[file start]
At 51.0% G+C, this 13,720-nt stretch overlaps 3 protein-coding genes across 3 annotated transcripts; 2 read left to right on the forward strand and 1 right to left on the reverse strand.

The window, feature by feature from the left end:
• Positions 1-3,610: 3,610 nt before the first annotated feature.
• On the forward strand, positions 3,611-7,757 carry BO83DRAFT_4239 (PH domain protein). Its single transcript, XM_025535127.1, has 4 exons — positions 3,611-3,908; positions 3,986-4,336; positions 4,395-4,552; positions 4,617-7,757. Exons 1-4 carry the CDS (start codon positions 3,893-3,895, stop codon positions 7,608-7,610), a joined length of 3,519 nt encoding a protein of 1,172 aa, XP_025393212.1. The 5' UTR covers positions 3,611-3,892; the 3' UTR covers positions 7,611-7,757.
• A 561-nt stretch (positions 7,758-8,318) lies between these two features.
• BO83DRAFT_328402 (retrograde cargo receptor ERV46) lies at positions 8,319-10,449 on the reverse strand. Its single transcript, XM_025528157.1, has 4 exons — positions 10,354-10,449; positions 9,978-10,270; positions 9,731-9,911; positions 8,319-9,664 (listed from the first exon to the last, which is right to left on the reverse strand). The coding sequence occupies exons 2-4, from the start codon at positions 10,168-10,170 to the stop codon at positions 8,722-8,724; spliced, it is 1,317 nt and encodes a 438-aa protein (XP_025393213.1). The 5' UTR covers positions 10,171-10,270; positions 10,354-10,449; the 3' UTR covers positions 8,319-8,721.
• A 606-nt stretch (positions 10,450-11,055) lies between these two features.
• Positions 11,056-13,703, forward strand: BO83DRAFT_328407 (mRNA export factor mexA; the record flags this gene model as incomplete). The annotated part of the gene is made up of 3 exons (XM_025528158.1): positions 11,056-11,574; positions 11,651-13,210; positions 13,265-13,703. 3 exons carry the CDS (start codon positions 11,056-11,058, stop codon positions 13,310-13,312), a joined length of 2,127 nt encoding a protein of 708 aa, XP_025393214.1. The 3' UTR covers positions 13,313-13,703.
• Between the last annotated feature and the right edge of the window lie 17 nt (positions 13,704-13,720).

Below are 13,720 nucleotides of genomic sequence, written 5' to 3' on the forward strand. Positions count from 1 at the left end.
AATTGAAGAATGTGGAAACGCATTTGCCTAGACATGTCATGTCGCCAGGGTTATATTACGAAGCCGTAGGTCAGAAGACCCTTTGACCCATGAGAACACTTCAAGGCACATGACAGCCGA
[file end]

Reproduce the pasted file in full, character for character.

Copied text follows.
At 51.0% G+C, this 13,720-nt stretch overlaps 3 protein-coding genes across 3 annotated transcripts; 2 read left to right on the forward strand and 1 right to left on the reverse strand.

The window, feature by feature from the left end:
• Positions 1-3,610: 3,610 nt before the first annotated feature.
• On the forward strand, positions 3,611-7,757 carry BO83DRAFT_4239 (PH domain protein). Its single transcript, XM_025535127.1, has 4 exons — positions 3,611-3,908; positions 3,986-4,336; positions 4,395-4,552; positions 4,617-7,757. Exons 1-4 carry the CDS (start codon positions 3,893-3,895, stop codon positions 7,608-7,610), a joined length of 3,519 nt encoding a protein of 1,172 aa, XP_025393212.1. The 5' UTR covers positions 3,611-3,892; the 3' UTR covers positions 7,611-7,757.
• A 561-nt stretch (positions 7,758-8,318) lies between these two features.
• BO83DRAFT_328402 (retrograde cargo receptor ERV46) lies at positions 8,319-10,449 on the reverse strand. Its single transcript, XM_025528157.1, has 4 exons — positions 10,354-10,449; positions 9,978-10,270; positions 9,731-9,911; positions 8,319-9,664 (listed from the first exon to the last, which is right to left on the reverse strand). The coding sequence occupies exons 2-4, from the start codon at positions 10,168-10,170 to the stop codon at positions 8,722-8,724; spliced, it is 1,317 nt and encodes a 438-aa protein (XP_025393213.1). The 5' UTR covers positions 10,171-10,270; positions 10,354-10,449; the 3' UTR covers positions 8,319-8,721.
• A 606-nt stretch (positions 10,450-11,055) lies between these two features.
• Positions 11,056-13,703, forward strand: BO83DRAFT_328407 (mRNA export factor mexA; the record flags this gene model as incomplete). The annotated part of the gene is made up of 3 exons (XM_025528158.1): positions 11,056-11,574; positions 11,651-13,210; positions 13,265-13,703. 3 exons carry the CDS (start codon positions 11,056-11,058, stop codon positions 13,310-13,312), a joined length of 2,127 nt encoding a protein of 708 aa, XP_025393214.1. The 3' UTR covers positions 13,313-13,703.
• Between the last annotated feature and the right edge of the window lie 17 nt (positions 13,704-13,720).

Below are 13,720 nucleotides of genomic sequence, written 5' to 3' on the forward strand. Positions count from 1 at the left end.
AATTGAAGAATGTGGAAACGCATTTGCCTAGACATGTCATGTCGCCAGGGTTATATTACGAAGCCGTAGGTCAGAAGACCCTTTGACCCATGAGAACACTTCAAGGCACATGACAGCCGA